A new breed of consumer is emerging and retailers need to be ready to meet their needs to thrive in 2015 and beyond, according to convenience shopper experts HIM Research & Consulting.

After previous generations of shoppers who were cash rich and time poor, followed during the recession by increasingly price-conscious consumers, the next wave - dubbed Generation C by HIM - expect both good prices and the ultimate in convenience, and they expect immediate access to both. 

According to HIM, 28% of shoppers are saying they are visiting a larger number of retailers compared to last year, with the average UK adult now using three different retailers in a typical week. As many as 85% UK adults do a top up shop somewhere every week - a net increase of 5% year on year - with as many as 30% saying they don’t do a main weekly or monthly shop. This behaviour is driving a change in shopping habits and expectations, with Generation C shoppers less forgiving than ever for poor service and other failures at the retail point of purchase, argues HIM.

HIM insights director Katie Littler said: “For Generation C shoppers, you’ve only got two chances, then they’ll go elsewhere. Outstanding service is a minimum requirement.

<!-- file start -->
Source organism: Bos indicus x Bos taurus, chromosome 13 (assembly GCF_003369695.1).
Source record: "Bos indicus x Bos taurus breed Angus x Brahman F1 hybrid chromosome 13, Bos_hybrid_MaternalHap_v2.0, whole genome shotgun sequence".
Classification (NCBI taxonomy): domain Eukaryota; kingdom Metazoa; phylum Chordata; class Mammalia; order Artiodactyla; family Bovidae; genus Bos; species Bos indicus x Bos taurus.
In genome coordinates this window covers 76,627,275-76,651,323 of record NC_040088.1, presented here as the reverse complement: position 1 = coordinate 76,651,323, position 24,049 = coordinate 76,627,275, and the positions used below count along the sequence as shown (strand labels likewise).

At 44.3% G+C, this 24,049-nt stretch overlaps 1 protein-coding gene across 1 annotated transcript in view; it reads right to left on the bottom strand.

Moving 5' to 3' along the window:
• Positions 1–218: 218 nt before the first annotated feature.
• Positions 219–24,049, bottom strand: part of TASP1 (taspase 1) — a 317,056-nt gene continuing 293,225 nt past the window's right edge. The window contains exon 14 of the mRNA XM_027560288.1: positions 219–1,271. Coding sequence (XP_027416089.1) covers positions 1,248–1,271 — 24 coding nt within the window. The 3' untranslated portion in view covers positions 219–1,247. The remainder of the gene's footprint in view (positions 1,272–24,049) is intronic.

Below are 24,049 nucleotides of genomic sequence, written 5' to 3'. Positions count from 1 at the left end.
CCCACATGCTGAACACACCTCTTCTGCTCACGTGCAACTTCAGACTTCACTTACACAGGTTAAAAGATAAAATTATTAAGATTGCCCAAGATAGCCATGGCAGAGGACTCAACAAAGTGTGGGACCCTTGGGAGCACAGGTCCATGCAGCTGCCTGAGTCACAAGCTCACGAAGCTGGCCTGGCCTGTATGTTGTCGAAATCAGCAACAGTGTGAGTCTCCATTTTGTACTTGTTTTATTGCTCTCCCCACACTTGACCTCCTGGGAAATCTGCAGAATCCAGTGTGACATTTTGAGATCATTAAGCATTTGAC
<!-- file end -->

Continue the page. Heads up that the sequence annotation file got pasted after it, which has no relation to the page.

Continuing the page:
“For this generation, grocery shopping is an ‘inconvenience in itself’, so their choices will increasingly be driven by service and experience – how easy, stress-free or enjoyable was that experience?” 

Improved access to information on products, prices and services - enabled by smartphones and social media - will also mean shoppers will increasingly demand honesty and integrity from retailers, as well as an increasingly personalised service and in-store offer, HIM concluded. With shoppers only spending an average of 5 minutes in store and 20% visiting only the till area, retailers in turn have to seize the opportunity to use digital communication, queue management, and staff upselling to interrupt and inspire shoppers to spend more. A particular opportunity is in meal solutions, which now account for 24p of every £1 spent in convenience stores. With 31% of shoppers saying that they don’t know what they are having for dinner that evening, further growth is expected in meal deals, product development and recipe cards on fixtures.

Retailers are also changing behaviour and looking to refine their offers, according to HIM research. As many as 15% of unaffiliated retailers say they are going to join a symbol group in the next two years, although one in two don’t know yet which one they will join. 

With new categories such as fresh, food to go, hot coffee and a wider range of services and branded concessions being introduced into stores, planning and allocating macro space will become an increasing challenge.

Littler added: “Dynamic market conditions and a new breed of shopper have created a ‘perfect storm’ which points towards revolution, not evolution, for UK convenience. Get ready for an exciting year!”